Madam Jumel

jumel house.jpg

Madam Jumel's Circular Street home. No, Aaron Burr never slept here.

By Mike Hare

One of the raciest residents of Saratoga Springs began life as a prostitute, befriended Napoleon and married a U.S. Vice President. Her name was Betsy Bowen, but she
was better known as Madam Jumel.

As a young woman, Betsy Bowen followed in her mother's footsteps. In 1775 she was born to a prostitute in Rhode Island. But Betsy's career in prostitution was short lived.
At nineteen she found herself pregnant. She left her newborn son in Rhode Island and headed to New York City with a plan. She wanted to become a mistress to rich men.

One of her favorite "sugar daddies" was a wealthy merchant named Stephen Jumel. She decided she wanted to marry him, but he wasn't too keen on the idea.

So she pretended she was dying. He believed her. They got married. She outlived him.

The Jumels had influential friends in America and France, many of them French nobility. She sympathized with Napoleon and is believed to have offered to bring him to New York after his defeat at Waterloo.

When the French economy soured in the 1820's, Stephen Jumel's fortunes did, too. He gave his wife power of attorney and sent her back to the U.S. to sell some of his property. Instead of bailing him out, she used the money to buy her way into New York society.

Now a rich woman, she allowed her poor husband to live in their New York City mansion until he died in 1832, after toppling from a hay cart.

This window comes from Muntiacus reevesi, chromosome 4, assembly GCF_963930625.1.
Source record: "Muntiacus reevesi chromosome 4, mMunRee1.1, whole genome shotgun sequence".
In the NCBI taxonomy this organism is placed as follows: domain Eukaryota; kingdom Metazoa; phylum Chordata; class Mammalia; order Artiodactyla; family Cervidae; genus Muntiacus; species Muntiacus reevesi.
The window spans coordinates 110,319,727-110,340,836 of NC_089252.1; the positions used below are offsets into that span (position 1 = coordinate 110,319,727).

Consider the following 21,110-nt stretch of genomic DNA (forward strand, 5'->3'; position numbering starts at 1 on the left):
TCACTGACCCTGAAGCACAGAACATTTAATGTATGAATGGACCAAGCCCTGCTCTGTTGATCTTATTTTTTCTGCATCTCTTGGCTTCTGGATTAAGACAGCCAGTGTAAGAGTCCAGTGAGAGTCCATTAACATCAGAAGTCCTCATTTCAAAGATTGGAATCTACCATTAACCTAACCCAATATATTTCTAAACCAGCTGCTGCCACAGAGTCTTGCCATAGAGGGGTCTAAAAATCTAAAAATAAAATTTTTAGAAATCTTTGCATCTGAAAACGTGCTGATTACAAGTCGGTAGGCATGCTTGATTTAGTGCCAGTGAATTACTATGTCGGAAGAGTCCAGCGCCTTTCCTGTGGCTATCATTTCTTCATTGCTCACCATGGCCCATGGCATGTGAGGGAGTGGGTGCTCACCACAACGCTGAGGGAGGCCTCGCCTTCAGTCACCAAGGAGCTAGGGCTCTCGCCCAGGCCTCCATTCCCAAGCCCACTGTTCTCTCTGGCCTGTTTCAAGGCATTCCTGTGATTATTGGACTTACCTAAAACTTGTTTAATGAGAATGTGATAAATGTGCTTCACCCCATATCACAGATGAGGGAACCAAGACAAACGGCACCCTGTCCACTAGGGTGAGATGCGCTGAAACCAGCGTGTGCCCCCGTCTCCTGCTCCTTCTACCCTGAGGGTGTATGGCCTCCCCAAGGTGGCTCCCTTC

At 57, Madame Jumel married Aaron Burr. The controversial former U.S. V.P. was 79 and in need of money. Betsy Jumel had it. Betsy divorced him for squandering her cash. Shortly after the divorce became final, Burr died.

Madame Jumel spent summers in Saratoga Springs. In 1839, she bought a house on Circular Street, then considered the outskirts of town. In her last years, she flaunted her wealth, riding around Saratoga in fancy carriages, wearing expensive clothes.

She didn't make many friends among the locals, but generations later folks were happy to drop lots of money on Bloody Marys and "Brothel Burgers" at the popular Caroline Street pub that bore the name "Madam Jumel's."

Mike Hare is the author of Saratoga Lives and a Spa City tour guide.

Comments

I want a house just like that, ghosts and all. It looks like it smells of freshly sharpened pencils and crisp autumn leaves. If I had a house like that I would have it decorated for Halloween all year round. I wish I could explain it but that house in the fall is the epitome of the Northeast for me.

Well, most of what you say about Jumel is correct but yet again, you missed some things. She died in 1865 leaving an estate of $8 million making her the richest woman in America at the time. Most of this estate was built through her financial know how and not simply inherited from her first husband.

She was my great, great aunt.

JL

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